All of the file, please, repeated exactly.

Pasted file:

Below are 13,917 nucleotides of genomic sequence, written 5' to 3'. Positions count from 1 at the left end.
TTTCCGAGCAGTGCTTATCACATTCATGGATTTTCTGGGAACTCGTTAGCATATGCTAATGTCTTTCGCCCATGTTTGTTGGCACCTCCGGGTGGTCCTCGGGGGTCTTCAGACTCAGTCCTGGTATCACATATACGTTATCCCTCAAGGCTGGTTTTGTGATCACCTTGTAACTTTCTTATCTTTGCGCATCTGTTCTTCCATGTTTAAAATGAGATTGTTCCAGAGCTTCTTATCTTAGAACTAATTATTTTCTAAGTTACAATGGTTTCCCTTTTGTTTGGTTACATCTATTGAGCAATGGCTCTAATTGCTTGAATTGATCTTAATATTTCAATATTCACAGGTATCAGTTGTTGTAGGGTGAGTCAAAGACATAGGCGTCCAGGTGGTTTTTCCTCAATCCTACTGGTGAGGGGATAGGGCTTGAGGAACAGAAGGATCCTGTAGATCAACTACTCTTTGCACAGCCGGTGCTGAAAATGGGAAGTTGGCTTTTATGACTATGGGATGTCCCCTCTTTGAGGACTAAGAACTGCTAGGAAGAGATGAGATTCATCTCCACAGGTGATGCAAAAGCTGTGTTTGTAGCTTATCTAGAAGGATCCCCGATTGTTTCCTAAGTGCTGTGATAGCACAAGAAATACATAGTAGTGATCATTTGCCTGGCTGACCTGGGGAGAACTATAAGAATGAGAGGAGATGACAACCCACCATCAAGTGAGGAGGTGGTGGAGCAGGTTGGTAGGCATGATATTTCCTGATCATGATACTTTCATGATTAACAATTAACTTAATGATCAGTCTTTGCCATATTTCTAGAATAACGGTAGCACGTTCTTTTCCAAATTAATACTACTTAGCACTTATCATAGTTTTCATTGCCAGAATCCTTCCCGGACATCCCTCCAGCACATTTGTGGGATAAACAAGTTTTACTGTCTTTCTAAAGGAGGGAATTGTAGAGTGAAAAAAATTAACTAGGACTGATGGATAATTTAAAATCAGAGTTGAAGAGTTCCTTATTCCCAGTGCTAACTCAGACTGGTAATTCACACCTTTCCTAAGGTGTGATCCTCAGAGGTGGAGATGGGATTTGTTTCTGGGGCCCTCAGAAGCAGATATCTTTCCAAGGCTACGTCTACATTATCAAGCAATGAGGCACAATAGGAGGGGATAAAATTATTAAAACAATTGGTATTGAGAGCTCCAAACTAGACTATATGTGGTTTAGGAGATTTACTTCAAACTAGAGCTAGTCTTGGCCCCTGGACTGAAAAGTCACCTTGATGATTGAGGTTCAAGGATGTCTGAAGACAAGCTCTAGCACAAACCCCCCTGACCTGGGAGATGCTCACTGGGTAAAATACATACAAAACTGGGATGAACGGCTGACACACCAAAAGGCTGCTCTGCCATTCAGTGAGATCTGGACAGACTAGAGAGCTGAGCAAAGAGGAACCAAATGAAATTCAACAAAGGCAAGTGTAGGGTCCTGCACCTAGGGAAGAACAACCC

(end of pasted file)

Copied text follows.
Below are 13,917 nucleotides of genomic sequence, written 5' to 3'. Positions count from 1 at the left end.
TTTCCGAGCAGTGCTTATCACATTCATGGATTTTCTGGGAACTCGTTAGCATATGCTAATGTCTTTCGCCCATGTTTGTTGGCACCTCCGGGTGGTCCTCGGGGGTCTTCAGACTCAGTCCTGGTATCACATATACGTTATCCCTCAAGGCTGGTTTTGTGATCACCTTGTAACTTTCTTATCTTTGCGCATCTGTTCTTCCATGTTTAAAATGAGATTGTTCCAGAGCTTCTTATCTTAGAACTAATTATTTTCTAAGTTACAATGGTTTCCCTTTTGTTTGGTTACATCTATTGAGCAATGGCTCTAATTGCTTGAATTGATCTTAATATTTCAATATTCACAGGTATCAGTTGTTGTAGGGTGAGTCAAAGACATAGGCGTCCAGGTGGTTTTTCCTCAATCCTACTGGTGAGGGGATAGGGCTTGAGGAACAGAAGGATCCTGTAGATCAACTACTCTTTGCACAGCCGGTGCTGAAAATGGGAAGTTGGCTTTTATGACTATGGGATGTCCCCTCTTTGAGGACTAAGAACTGCTAGGAAGAGATGAGATTCATCTCCACAGGTGATGCAAAAGCTGTGTTTGTAGCTTATCTAGAAGGATCCCCGATTGTTTCCTAAGTGCTGTGATAGCACAAGAAATACATAGTAGTGATCATTTGCCTGGCTGACCTGGGGAGAACTATAAGAATGAGAGGAGATGACAACCCACCATCAAGTGAGGAGGTGGTGGAGCAGGTTGGTAGGCATGATATTTCCTGATCATGATACTTTCATGATTAACAATTAACTTAATGATCAGTCTTTGCCATATTTCTAGAATAACGGTAGCACGTTCTTTTCCAAATTAATACTACTTAGCACTTATCATAGTTTTCATTGCCAGAATCCTTCCCGGACATCCCTCCAGCACATTTGTGGGATAAACAAGTTTTACTGTCTTTCTAAAGGAGGGAATTGTAGAGTGAAAAAAATTAACTAGGACTGATGGATAATTTAAAATCAGAGTTGAAGAGTTCCTTATTCCCAGTGCTAACTCAGACTGGTAATTCACACCTTTCCTAAGGTGTGATCCTCAGAGGTGGAGATGGGATTTGTTTCTGGGGCCCTCAGAAGCAGATATCTTTCCAAGGCTACGTCTACATTATCAAGCAATGAGGCACAATAGGAGGGGATAAAATTATTAAAACAATTGGTATTGAGAGCTCCAAACTAGACTATATGTGGTTTAGGAGATTTACTTCAAACTAGAGCTAGTCTTGGCCCCTGGACTGAAAAGTCACCTTGATGATTGAGGTTCAAGGATGTCTGAAGACAAGCTCTAGCACAAACCCCCCTGACCTGGGAGATGCTCACTGGGTAAAATACATACAAAACTGGGATGAACGGCTGACACACCAAAAGGCTGCTCTGCCATTCAGTGAGATCTGGACAGACTAGAGAGCTGAGCAAAGAGGAACCAAATGAAATTCAACAAAGGCAAGTGTAGGGTCCTGCACCTAGGGAAGAACAACCC